Wednesday, April 24, 2024

GWI urges ‘wellness IN tourism’ focus; market to hit $1.6trn

With the wellness tourism market expected to grow from  $651 billion in 2022 to $ $1.4 trillion in 2027, the industry must broaden its focus to wellness IN tourism for a sustainable, says a new report. The non-profit Global Wellness Institute (GWI), a leading research organisation for the wellness industry, has released a new report titles ‘Wellness Policy Toolkit: Wellness in Tourism’.

The report introduces a new paradigm, which broadens the focus from wellness tourism to wellness IN tourism.

The latest in GWI’s policy series puts forth numerous actions for every stakeholder — whether government or travel industry leaders — to bring wellness to all in the context of tourism.

The toolkit does not rehash wellness tourism strategies that focus on developing luxury spa resorts and bringing in high-spend tourists. Rather, the aim is to unite the concepts of wellness and tourism in the broadest possible sense, and to present policy ideas that help everyone, said a GWI statement. 

It outlines numerous strategies that would enhance the quality of place for tourists, make tourism more successful and, at the same time, improve the wellbeing of both local residents and the destination. 

The report identifies six key barriers currently preventing wellness tourism from delivering those broader-based health and wellbeing benefits, and details six areas of policy action that could solve for those problems.

“Wellness tourism does not exist in a vacuum and wellness travellers cannot be confined to a bubble,” said Ophelia Yeung, GWI senior research fellow. “For those who want to succeed long-term in wellness tourism, it is only logical to focus more attention on the wellness of the place — including the local wellness infrastructure, the wellness of its people, and the destination.”

Who is this toolkit for? 

It’s designed to help anyone interested in policy approaches that embed wellness broadly into tourism, placemaking, and local development. The strategies presented cut across wellness tourism, sustainable and responsible tourism, equitable wellness, quality of life, placemaking, and “placekeeping.” 

As such, they can be pursued by those working in hospitality and tourism businesses, tourism promotion, destination management, economic development, or by those representing the wellbeing of workers and the community, and the protection of cultural heritage and the environment.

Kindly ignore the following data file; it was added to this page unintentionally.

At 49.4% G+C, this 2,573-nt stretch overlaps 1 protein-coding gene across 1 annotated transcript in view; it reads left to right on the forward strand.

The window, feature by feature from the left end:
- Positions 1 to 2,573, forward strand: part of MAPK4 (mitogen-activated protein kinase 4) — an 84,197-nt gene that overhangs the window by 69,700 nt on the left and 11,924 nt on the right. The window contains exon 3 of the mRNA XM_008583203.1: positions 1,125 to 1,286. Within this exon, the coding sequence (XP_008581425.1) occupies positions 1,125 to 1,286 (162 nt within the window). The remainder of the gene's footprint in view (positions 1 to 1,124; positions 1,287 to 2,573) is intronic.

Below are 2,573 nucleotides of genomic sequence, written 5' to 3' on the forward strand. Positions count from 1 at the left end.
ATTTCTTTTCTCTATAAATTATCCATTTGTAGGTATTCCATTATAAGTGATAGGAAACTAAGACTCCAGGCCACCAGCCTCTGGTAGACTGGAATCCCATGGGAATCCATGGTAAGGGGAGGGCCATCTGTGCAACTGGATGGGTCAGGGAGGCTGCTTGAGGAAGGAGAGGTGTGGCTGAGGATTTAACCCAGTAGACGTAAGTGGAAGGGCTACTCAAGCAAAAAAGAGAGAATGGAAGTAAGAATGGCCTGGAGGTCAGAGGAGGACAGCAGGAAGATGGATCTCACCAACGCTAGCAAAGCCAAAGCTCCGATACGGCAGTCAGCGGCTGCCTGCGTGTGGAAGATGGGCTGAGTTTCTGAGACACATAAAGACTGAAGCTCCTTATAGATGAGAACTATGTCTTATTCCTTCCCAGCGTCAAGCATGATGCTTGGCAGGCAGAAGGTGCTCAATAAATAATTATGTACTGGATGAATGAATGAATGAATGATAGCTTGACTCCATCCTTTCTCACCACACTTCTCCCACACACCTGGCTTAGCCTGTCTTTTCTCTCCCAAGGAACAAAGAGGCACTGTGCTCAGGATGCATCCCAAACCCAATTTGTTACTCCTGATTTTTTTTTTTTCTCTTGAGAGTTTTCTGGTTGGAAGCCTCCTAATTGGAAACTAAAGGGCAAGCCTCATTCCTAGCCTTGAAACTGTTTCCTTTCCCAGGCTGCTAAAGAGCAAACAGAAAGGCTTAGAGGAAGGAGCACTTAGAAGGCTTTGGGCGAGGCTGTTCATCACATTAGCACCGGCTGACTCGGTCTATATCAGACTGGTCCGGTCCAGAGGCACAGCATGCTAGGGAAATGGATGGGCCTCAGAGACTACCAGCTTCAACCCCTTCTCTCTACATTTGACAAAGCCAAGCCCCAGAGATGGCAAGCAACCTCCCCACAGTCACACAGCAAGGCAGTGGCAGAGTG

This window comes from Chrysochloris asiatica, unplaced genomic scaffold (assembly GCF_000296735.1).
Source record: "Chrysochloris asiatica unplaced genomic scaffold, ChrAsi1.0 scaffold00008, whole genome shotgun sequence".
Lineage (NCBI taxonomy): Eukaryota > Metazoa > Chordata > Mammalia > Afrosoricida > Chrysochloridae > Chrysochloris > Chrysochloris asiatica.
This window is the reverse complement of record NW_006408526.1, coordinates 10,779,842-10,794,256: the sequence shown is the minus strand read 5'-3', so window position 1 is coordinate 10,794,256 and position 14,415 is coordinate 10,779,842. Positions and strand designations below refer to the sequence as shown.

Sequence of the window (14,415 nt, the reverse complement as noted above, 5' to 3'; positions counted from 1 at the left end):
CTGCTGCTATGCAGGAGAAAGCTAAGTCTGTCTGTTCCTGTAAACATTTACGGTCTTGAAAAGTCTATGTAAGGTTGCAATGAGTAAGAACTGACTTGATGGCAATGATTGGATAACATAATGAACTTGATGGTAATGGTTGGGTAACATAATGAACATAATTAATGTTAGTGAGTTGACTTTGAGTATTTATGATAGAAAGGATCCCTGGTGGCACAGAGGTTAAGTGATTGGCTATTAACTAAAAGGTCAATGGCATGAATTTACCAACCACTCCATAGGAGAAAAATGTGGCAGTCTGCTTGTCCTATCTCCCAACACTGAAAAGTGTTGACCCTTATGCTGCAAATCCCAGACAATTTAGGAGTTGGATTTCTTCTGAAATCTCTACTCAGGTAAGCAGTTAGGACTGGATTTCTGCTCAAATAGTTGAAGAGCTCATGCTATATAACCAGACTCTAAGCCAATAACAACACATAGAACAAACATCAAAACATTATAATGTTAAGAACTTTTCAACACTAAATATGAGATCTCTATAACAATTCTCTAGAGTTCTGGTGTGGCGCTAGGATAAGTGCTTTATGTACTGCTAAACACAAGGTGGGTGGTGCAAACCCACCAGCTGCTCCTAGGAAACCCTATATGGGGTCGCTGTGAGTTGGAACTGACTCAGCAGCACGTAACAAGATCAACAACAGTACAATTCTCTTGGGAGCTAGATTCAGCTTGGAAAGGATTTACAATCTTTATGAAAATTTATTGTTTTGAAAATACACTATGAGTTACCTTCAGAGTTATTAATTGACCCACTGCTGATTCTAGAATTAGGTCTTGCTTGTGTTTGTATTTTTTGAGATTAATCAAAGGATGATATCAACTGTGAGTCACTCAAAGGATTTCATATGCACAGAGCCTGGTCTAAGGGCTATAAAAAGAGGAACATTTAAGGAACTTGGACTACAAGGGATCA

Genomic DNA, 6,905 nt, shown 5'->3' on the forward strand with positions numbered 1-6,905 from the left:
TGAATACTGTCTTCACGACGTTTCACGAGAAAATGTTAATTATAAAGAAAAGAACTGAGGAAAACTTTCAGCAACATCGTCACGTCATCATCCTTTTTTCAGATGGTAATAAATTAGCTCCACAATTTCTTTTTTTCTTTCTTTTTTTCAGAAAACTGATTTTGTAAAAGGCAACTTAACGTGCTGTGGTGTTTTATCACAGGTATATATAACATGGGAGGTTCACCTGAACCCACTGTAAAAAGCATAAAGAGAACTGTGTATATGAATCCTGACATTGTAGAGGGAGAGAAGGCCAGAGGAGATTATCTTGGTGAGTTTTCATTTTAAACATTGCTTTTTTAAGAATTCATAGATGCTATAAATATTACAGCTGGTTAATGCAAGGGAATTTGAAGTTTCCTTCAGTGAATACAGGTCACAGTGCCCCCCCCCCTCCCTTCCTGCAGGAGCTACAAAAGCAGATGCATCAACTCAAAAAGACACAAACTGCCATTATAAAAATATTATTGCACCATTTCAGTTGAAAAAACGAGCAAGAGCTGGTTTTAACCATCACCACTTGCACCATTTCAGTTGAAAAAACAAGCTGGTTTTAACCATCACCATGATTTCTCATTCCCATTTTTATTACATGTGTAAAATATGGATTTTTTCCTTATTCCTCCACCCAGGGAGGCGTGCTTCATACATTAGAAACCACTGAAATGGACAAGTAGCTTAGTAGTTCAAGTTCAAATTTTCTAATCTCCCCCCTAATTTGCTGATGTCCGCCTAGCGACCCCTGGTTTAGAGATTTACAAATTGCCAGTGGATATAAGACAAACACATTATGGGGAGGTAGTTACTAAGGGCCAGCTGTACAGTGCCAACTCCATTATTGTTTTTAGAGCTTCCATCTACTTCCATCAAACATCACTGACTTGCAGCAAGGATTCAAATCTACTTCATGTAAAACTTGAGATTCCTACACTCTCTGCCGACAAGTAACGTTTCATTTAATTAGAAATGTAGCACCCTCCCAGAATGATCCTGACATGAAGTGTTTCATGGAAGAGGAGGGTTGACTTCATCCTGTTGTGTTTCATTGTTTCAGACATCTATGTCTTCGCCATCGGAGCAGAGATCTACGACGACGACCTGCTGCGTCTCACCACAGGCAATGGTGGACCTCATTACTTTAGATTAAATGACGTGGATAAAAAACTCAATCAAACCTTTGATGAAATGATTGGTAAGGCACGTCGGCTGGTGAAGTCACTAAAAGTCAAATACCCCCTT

Six problems, policy actions that can tackle them 

The heart of the toolkit is laying out the key obstacles preventing wellness tourism from delivering broad-based health and wellbeing benefits to local destinations, residents and tourists. The report then outlines a wide array of policy actions that can address each issue.

Problem: Many businesses, governments, communities and travelers have a very narrow understanding of wellness tourism and its potential.

Policy actions that expand the reach and impact of wellness tourism.

Problem: Wellness tourism offerings are often siloed and separated from local consumers, businesses and communities.

Policy actions that integrate the local economy with the wellness tourism economy.

Problem: The people working to improve the wellness of others are not well themselves.

Policy actions that improve the wellness of the tourism workforce.

Problem: Destinations and local communities are often the collateral damage of the tourism economy, including wellness tourism.

Policy actions that embed equity and sustainability in wellness tourism development and stewardship.

Problem: Rapidly evolving wellness sectors challenge governments and policies to keep up.

Policy actions that support wellness tourism with up-to-date wellness market knowledge and regulations.

Problem: Technology is pervasive in tourism, but it does not always enhance the wellness or experiences of tourists.

Policy actions that ensure that technology enhances wellbeing for travelers.

New datasets on the wellness tourism market

To put the opportunity in context, the GWI also released a first-ever time-series dataset on the wellness tourism market (from 2012 to 2022, and projecting forward to 2027). 

This compilation of 15 years of data provides a clear snapshot of wellness tourism’s explosive growth and how it’s a powerful, enduring travel trend that will continue to reshape the tourism industry.

The dataset provides a clear historical view of global wellness tourism revenue growth: surging from $439 billion in 2012 to $651 billion in 2022 — and expected to more than double by 2027, to $1.4 trillion. 

It spotlights the growth in wellness trips worldwide: from 524 million in 2012 to 819 million in 2022, and expected to reach 1.63 trillion by 2027.  It compares wellness tourism growth rates to overall tourism growth: pre-pandemic, during the pandemic, in the pandemic recovery years, and with a future projection through 2027. It shows how wellness tourism trips make up an ever-growing percentage of all tourism trips: expanding from 5.8 percent in 2012 to 7.75 percent in 2022, and expected to reach 8.3 percent by 2027. And, finally, it lays out the shifting spending premiums for both domestic and international wellness tourists over the last decade.

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